THE BUREAU: Part Ten, "Your Death" — with a Turing Machine, Bouncing Ball Envelope, and Other Randomized Voltage

Welcome back to The Bureau. It’s the tenth installment, with two remaining installments until your day is complete. You've found your way to a bar, and it's a comfortable view of the train. You may have just died.

Greetings - It's 2019! Let's hope this new set of twelve months is one of good random events to offset the odd occurrences of 2018.

Two installments remain in your day at The Bureau, and today you end on Death.

This is a random event, though explainable, based on the narrative path of the last few hours.

An ending is just one of two possible variables, the other being a continuation. In computer terms, this is a binary decision between ones and zeroes, which often means true or false, or yes or no.

Much of the music of The Bureau is based on randomized variables, and one of the best tools for this is a musical adaptation of Alan Turing's work. Turing is one of our century's great geniuses, establishing much of the principles of Computer Science, among other equally fascinating and significant ideas. In his short lifetime before being attacked by the British government for being gay, Turing is also credited with the first recorded piece of computerized music, which was played by the Manchester MK1. Hear it below:

More on this recording, read: Restoring the first recording of computer music

A Turing Machine

Turing Machines are fascinating. A useful description is provided below, note the application of "Awareness" and "Behavior defined by symbols instead of mechanisms":

Further Fun Reading:

In 1950, Turing published "Computing Machinery and Intelligence" in the Philosophic Journal Mind. In it, he proposed a method by which we might answer the question 'Can Machines Think?' His idea — which he calls the 'imitation game' — is really quite simple.

The Imitation Game is played by three participants: the interrogator, a human subject, and an artificially intelligent machine. The three are in separate rooms, and can only communicate via teletype. The goal of the interrogator is to determine which participant is the machine.

- Turing Test and Machine Intelligence

Applying this to music:

At around five minutes of the video above, "Stages" and "Steps" are described, indicating how a series of single digits are determined. If taken musically, this decision for a number can be paired with a step to be considered a "Note" and a stage can be a moment of time, or a beat.

Modular music has its own marvelous minds. In previous Bureau posts, we've highlighted the work of Vlad Kreimer, Eric Barbour, Doug Slocum, among others, and this week we're pleased to mention Tom Whitwell, who has created (among other things) two fantastic devices, Radio Music and a eurorack interpretation of a Turing Machine for music sequencing.

Here's Tom describing the development of his work at the 2018 Brighton Modular Meet:

Basically, a Turing Machine module plays a random string of notes. It will continue to randomize notes until you lock the current string of notes by a spin of the dial.

This locking is variable; the closer you are to "Lock" will retain more of the notes, while a dial set to the center will be completely random. The operating idea is to find a good string of notes, then lock them, and slowly reveal new notes by dial placement.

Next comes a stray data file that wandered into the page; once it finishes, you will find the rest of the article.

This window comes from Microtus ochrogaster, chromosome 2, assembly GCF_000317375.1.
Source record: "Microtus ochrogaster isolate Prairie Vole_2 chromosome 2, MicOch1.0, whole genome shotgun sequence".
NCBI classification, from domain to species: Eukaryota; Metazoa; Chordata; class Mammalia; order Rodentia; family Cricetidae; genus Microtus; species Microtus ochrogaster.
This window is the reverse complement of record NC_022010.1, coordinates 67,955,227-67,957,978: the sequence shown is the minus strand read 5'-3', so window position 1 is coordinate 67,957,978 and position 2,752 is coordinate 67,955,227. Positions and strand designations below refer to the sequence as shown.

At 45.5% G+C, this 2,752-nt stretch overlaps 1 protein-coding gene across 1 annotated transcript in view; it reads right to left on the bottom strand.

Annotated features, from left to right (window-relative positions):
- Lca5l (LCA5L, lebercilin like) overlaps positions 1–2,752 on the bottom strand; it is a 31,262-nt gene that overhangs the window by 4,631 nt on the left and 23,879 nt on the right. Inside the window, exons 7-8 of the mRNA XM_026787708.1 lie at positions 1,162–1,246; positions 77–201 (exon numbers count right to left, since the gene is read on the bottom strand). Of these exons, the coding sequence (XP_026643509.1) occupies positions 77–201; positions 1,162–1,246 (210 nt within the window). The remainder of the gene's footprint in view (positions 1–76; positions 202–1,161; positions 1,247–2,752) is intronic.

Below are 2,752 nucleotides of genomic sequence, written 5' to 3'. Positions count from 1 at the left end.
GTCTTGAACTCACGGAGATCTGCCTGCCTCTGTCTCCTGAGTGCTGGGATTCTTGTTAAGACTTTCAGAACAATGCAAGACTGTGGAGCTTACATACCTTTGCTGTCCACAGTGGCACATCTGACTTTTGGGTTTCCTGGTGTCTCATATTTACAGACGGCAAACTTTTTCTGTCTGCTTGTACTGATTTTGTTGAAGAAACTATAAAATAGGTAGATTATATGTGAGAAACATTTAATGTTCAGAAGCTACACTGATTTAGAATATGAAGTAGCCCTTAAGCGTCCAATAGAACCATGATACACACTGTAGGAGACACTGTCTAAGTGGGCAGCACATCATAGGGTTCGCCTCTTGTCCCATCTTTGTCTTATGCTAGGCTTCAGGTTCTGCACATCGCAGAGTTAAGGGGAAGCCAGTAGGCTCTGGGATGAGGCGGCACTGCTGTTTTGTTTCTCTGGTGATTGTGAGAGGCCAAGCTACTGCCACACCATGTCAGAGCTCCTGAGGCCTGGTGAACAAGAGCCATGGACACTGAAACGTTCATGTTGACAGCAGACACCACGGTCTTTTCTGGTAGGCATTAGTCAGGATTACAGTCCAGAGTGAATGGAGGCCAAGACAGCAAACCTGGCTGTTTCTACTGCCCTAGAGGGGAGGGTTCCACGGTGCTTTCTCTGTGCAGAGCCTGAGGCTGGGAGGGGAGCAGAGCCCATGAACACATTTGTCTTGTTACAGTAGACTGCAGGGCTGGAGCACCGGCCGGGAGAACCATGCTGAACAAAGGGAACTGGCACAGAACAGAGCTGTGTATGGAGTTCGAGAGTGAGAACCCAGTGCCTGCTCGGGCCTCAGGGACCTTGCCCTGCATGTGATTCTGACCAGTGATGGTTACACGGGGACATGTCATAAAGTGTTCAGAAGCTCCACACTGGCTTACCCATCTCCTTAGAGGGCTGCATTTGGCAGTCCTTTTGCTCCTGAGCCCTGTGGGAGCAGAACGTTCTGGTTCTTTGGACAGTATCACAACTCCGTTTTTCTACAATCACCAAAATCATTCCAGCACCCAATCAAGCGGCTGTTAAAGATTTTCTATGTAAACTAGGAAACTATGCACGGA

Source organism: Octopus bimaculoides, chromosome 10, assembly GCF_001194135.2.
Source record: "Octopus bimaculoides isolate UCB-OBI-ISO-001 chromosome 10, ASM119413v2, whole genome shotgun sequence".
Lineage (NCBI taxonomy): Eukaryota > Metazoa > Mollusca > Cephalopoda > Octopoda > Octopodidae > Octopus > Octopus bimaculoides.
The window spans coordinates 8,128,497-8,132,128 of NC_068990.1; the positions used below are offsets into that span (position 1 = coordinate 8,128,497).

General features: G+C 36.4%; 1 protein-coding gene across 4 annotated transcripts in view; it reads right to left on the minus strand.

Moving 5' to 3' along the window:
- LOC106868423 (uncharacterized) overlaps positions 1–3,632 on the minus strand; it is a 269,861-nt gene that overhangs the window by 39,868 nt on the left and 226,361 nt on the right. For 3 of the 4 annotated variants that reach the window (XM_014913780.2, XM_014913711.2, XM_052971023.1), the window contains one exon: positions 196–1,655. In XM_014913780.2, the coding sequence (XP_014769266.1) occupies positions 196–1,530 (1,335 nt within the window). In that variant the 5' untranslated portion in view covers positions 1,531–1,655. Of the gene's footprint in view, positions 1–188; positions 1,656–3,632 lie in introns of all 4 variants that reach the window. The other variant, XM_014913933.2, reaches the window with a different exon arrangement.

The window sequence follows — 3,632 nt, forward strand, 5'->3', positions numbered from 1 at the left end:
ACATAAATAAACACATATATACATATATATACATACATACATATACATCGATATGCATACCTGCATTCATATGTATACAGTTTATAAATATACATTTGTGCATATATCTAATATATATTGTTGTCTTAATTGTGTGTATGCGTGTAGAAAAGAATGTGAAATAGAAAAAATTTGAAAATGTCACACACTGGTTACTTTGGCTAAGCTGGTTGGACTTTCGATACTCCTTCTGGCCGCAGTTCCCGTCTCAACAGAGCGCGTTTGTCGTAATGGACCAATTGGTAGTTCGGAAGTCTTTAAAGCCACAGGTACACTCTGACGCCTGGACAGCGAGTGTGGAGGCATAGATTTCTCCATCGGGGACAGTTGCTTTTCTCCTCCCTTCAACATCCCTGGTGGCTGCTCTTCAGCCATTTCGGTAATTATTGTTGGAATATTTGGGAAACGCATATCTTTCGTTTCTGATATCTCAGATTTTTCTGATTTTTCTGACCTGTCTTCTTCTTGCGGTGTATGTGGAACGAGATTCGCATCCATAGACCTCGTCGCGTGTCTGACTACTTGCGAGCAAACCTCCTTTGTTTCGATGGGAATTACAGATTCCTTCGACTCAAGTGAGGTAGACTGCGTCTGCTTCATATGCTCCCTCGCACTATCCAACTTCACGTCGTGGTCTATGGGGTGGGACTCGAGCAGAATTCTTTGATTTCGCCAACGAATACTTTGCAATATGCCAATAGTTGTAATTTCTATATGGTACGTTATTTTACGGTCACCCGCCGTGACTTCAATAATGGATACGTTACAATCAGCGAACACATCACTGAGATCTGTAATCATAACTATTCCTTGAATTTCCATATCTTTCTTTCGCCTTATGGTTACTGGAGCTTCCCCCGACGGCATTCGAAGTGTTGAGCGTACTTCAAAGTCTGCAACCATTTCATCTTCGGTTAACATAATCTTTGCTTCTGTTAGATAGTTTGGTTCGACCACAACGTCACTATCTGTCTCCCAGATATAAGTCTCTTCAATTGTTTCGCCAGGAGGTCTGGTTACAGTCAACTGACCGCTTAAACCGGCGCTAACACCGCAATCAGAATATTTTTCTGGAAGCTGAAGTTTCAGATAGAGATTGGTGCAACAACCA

A Turing Machine is the sound of Light Rain at 2:07pm

A Turing Machine asks you to Hold It Together at 3:48pm

Finally, while randomization is one possible path to alter our decisions, a complete reprogramming of something's intended purpose into something altogether different can be quite satisfying, as well.

Digital modules offer an unlimited variety of options with music. So much so that there are now mega-modules that deliver ridiculous amounts of utility in a small circuit board with a few dials. There's the Disting MK4 which provides an astounding 80+ modules in one half-inch wide module. (Its inventor Andrew Osler is another wonderful music mind worth your attention) - and the ubiquitous MATHS module from Make Noise is its own multi-use module, offering a classic set of tools.

While there's a huge variety of these multi-function tools, my favorite is one is a freely downloadable set of tools titled Dead Man's Catch, or DMC for short.

DMC reprograms the existing firmware of a classic Mutable Instruments module titled Peaks. Peaks was itself a multi-use module, offering three primary tools: Envelopes, LFOs, and sampled drums. In 2016, Tim Churches released his DMC firmware for Peaks, however, which retains all the functions of the original Peaks but adds gobs of expensive (free) goodies to the module. Just a few of these:

A modified Peaks with Dead Man's Catch adds a Turing Machine, a vast array of CV options and this lovely new variety of internally modulated wave shapes

A note to those of you interested in using Dead Man's Catch: Due to a change in hardware design, certain versions of Peaks will not work. You need to find a version that has two blue trimpots on the back of the Peaks module. This is described by Tim Churches:

Hardware version 3 or later of the Peaks module uses firmware calibration of the null point output voltage, rather than two physical trimpots as used in earlier versions. None of the firmware code required to support firmware calibration has been incorporated into the current version Dead Man's Catch. Therefore installation of Dead Man's Catch on versions of the Peaks module which does not have a trimpot (on the back of the PCB) is NOT recommended.

If time allows, I'll post a photo of Peaks' trimpot version in the comments.

A Turing Machine leads off this week's soundtrack. Press play at 4:54pm.

Thank you and have a nice New Year.

The Bureau will return January 9, 2019 at 5:46pm PST.

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